• Shelf locations of books.
  • Widely used by research libraries in United States.
  • ~220 "subclasses" at first level of resolution.

Instances Class name (randomly sampled from full population)
461 AI [Periodical] Indexes
6986 BD Speculative philosophy
9311 BJ Ethics
40335 DC [History of] France - Andorra - Monaco
2738 DJ [History of the] Netherlands (Holland)
17353 HN Social history and conditions. Social problems. Social reform
4703 JV Colonies and colonization. Emigration and immigration. International migration
23 KB Religious law in general. Comparative religious law. Jurisprudence
5583 LD [Education:] Individual institutions - United States
3496 NX Arts in general
6222 PF West Germanic languages
68144 PG Slavic languages and literatures. Baltic languages. Albanian language
157246 PQ French literature - Italian literature - Spanish literature - Portuguese literature
6863 RJ Pediatrics


Accuracy by language


Model Interpretability

Guesses for the text of "Moby Dick"

Class Probability
PS American literature 62.658%
PZ Fiction and juvenile belles lettres 30.729%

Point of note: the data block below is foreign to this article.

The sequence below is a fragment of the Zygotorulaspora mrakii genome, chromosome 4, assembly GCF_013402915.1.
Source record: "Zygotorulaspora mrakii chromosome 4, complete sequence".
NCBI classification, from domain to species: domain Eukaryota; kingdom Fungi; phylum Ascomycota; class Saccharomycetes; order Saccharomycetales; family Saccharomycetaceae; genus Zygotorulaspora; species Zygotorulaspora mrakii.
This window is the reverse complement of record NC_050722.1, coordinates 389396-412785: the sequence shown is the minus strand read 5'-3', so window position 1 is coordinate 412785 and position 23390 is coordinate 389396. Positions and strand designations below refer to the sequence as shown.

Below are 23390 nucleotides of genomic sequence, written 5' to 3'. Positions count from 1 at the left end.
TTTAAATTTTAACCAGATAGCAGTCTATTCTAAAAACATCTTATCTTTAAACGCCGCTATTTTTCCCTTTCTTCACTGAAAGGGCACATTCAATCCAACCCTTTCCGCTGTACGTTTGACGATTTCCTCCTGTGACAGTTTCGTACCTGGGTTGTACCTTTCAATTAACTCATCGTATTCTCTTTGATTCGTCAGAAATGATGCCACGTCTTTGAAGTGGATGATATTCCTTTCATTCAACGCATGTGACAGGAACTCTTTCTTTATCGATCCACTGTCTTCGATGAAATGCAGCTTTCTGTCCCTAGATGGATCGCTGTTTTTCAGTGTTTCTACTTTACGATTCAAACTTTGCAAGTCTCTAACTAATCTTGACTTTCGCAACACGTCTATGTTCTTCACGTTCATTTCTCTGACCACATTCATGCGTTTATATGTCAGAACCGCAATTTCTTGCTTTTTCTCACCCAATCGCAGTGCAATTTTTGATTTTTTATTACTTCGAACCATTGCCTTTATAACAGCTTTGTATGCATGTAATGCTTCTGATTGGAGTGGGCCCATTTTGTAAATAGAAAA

PR English literature 1.074%

Why is "Moby Dick" classed as PR?

Top positive for class PR Top negative for class PR
0.300% out (538.0x) -0.294% as (1741.0x)
0.289% may (240.0x) -0.292% air (143.0x)
0.258% an (596.0x) -0.277% american (34.0x)
0.239% had (779.0x) -0.277% its (376.0x)
0.238% are (598.0x) -0.250% cried (155.0x)
0.226% at (1319.0x) -0.246% right (151.0x)
0.221% english (49.0x) -0.241% i (2127.0x)
0.210% till (122.0x) -0.231% days (82.0x)
0.209% blow (26.0x) -0.227% around (38.0x)
0.208% upon (566.0x) -0.205% back (164.0x)

Online Classification Exploration

NYPL classed

Classifying dates

Classifying dates

Representing time as a ratchet;

To encode 1985 in the range 1980-1990: [0,0,0,0,0,1,1,1,1,1]

Classification of Lucretius.

Blue line is classifier probability for each year Red vertical line is actual date. Outer bands are 90% confidence.